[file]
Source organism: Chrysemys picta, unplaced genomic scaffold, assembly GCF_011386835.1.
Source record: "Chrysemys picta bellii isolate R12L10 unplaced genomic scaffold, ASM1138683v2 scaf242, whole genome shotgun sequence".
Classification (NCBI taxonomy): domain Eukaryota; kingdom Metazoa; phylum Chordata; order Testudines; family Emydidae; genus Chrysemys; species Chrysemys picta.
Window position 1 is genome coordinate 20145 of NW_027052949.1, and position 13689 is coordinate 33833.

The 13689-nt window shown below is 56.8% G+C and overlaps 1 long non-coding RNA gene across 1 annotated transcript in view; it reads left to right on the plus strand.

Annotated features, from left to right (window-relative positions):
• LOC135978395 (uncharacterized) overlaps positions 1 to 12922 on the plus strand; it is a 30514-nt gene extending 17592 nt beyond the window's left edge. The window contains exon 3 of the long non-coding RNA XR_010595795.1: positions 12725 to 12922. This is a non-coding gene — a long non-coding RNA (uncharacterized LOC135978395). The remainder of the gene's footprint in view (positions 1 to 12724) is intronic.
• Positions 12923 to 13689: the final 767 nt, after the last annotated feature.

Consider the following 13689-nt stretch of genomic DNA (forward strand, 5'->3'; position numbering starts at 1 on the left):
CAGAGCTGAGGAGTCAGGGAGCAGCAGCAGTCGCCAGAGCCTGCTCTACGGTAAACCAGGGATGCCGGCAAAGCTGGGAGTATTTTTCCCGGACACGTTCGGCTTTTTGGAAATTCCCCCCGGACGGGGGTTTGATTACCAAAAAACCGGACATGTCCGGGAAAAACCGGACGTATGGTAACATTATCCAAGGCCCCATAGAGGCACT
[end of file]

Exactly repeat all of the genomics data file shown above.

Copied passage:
Source organism: Chrysemys picta, unplaced genomic scaffold, assembly GCF_011386835.1.
Source record: "Chrysemys picta bellii isolate R12L10 unplaced genomic scaffold, ASM1138683v2 scaf242, whole genome shotgun sequence".
Classification (NCBI taxonomy): domain Eukaryota; kingdom Metazoa; phylum Chordata; order Testudines; family Emydidae; genus Chrysemys; species Chrysemys picta.
Window position 1 is genome coordinate 20145 of NW_027052949.1, and position 13689 is coordinate 33833.

The 13689-nt window shown below is 56.8% G+C and overlaps 1 long non-coding RNA gene across 1 annotated transcript in view; it reads left to right on the plus strand.

Annotated features, from left to right (window-relative positions):
• LOC135978395 (uncharacterized) overlaps positions 1 to 12922 on the plus strand; it is a 30514-nt gene extending 17592 nt beyond the window's left edge. The window contains exon 3 of the long non-coding RNA XR_010595795.1: positions 12725 to 12922. This is a non-coding gene — a long non-coding RNA (uncharacterized LOC135978395). The remainder of the gene's footprint in view (positions 1 to 12724) is intronic.
• Positions 12923 to 13689: the final 767 nt, after the last annotated feature.

Consider the following 13689-nt stretch of genomic DNA (forward strand, 5'->3'; position numbering starts at 1 on the left):
CAGAGCTGAGGAGTCAGGGAGCAGCAGCAGTCGCCAGAGCCTGCTCTACGGTAAACCAGGGATGCCGGCAAAGCTGGGAGTATTTTTCCCGGACACGTTCGGCTTTTTGGAAATTCCCCCCGGACGGGGGTTTGATTACCAAAAAACCGGACATGTCCGGGAAAAACCGGACGTATGGTAACATTATCCAAGGCCCCATAGAGGCACT